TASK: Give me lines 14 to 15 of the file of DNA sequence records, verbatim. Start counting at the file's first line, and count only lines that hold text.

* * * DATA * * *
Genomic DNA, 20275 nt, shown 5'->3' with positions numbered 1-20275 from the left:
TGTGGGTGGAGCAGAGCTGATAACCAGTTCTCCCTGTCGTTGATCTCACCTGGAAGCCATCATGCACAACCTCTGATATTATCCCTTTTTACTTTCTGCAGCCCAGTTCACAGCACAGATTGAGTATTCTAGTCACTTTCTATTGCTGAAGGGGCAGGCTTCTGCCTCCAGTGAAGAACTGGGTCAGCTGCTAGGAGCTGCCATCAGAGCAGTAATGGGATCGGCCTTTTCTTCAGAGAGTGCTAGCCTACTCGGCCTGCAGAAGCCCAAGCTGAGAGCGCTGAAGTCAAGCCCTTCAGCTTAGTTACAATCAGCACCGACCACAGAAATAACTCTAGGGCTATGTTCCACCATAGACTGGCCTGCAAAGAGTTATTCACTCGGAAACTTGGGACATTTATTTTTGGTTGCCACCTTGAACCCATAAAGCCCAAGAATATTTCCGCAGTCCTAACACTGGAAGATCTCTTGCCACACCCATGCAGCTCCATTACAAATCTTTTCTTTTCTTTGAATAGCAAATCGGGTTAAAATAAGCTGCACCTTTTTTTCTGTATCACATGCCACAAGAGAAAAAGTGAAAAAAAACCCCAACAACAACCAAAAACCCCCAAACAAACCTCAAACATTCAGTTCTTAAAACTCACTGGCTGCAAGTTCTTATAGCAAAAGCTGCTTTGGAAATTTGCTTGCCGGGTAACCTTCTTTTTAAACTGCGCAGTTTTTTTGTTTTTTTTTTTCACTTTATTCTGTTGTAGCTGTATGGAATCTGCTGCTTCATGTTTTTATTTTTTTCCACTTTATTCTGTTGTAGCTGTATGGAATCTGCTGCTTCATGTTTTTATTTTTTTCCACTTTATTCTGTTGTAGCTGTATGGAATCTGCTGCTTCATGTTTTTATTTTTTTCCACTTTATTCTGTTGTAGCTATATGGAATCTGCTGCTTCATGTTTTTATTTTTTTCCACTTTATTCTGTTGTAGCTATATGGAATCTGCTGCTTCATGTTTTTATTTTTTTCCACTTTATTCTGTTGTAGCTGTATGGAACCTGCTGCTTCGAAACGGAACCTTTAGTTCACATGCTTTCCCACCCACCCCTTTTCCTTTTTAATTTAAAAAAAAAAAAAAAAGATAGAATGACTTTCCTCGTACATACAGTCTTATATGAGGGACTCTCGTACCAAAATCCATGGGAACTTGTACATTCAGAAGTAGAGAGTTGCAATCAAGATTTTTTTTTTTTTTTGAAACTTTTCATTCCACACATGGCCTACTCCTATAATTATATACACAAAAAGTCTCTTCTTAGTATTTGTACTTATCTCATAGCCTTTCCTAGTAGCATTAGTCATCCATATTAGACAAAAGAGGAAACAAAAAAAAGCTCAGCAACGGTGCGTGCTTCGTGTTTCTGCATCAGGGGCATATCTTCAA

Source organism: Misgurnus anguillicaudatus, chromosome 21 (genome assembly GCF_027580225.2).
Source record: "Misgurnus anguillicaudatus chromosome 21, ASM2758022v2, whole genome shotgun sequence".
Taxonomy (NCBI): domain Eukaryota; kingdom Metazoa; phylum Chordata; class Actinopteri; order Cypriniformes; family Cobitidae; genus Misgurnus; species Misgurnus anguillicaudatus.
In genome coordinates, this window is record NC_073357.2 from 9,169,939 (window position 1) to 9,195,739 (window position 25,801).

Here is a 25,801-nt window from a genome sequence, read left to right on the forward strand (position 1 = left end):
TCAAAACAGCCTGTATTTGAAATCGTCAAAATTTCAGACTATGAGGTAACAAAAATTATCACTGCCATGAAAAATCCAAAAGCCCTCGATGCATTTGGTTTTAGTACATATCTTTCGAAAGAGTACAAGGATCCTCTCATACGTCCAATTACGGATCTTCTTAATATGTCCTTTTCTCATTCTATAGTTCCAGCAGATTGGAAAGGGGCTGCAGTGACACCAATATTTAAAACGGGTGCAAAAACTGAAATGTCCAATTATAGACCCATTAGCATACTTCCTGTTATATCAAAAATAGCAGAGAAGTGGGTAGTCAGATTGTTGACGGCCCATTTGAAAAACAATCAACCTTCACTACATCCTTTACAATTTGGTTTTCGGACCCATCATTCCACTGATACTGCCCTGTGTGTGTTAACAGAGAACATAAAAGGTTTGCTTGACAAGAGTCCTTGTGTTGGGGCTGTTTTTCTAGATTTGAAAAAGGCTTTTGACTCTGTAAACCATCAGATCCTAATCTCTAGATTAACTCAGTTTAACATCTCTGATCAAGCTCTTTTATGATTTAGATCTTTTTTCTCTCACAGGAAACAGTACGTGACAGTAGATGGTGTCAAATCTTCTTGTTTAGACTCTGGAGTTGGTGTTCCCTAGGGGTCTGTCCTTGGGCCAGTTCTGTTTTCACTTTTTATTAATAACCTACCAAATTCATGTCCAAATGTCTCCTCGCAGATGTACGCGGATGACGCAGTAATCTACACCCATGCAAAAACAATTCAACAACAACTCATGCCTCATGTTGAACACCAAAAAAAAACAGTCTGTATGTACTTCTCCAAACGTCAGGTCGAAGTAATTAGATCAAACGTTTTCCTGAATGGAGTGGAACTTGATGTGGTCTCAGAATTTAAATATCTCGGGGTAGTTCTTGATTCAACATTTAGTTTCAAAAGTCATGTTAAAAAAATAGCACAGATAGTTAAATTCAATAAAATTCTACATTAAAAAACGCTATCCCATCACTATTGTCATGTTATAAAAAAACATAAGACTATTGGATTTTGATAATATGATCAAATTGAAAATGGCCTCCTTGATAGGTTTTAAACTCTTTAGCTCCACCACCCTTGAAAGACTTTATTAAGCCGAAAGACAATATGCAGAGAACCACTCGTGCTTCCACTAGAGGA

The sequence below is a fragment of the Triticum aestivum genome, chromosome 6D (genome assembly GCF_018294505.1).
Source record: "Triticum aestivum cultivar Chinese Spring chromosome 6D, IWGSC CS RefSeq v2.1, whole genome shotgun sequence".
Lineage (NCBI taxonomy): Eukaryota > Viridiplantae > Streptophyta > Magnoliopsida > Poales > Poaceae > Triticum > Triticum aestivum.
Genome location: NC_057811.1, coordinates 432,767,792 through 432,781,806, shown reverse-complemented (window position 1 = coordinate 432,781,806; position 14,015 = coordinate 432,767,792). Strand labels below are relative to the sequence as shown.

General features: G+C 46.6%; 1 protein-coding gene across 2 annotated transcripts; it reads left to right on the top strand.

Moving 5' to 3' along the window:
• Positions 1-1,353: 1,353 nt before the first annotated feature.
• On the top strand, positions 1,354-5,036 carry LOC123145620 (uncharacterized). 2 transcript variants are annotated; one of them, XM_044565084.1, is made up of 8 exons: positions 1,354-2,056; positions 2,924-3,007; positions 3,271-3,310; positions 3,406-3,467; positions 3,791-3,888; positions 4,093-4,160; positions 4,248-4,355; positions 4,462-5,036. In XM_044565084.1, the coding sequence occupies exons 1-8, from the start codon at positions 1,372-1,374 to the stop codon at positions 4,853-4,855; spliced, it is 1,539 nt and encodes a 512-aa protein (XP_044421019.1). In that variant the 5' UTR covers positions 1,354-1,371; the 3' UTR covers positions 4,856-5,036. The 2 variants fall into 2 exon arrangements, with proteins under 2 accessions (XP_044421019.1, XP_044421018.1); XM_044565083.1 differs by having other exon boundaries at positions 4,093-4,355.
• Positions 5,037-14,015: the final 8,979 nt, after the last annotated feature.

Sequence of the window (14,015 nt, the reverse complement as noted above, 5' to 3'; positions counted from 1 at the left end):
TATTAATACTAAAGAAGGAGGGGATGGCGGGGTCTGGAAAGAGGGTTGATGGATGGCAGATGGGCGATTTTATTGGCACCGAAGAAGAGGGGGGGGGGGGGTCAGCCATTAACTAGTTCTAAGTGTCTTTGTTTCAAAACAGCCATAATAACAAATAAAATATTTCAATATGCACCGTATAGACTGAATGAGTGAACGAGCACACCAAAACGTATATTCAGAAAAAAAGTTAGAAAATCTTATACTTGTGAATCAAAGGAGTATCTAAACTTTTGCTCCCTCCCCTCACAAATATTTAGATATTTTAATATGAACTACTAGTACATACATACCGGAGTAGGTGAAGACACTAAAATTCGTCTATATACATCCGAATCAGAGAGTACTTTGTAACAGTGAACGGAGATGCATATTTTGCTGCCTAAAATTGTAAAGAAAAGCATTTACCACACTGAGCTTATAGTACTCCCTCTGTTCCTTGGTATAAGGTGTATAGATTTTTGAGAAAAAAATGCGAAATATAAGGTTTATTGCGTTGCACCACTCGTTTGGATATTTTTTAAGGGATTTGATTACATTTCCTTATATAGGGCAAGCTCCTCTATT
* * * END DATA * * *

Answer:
Moving 5' to 3' along the window:
• Positions 1-1,353: 1,353 nt before the first annotated feature.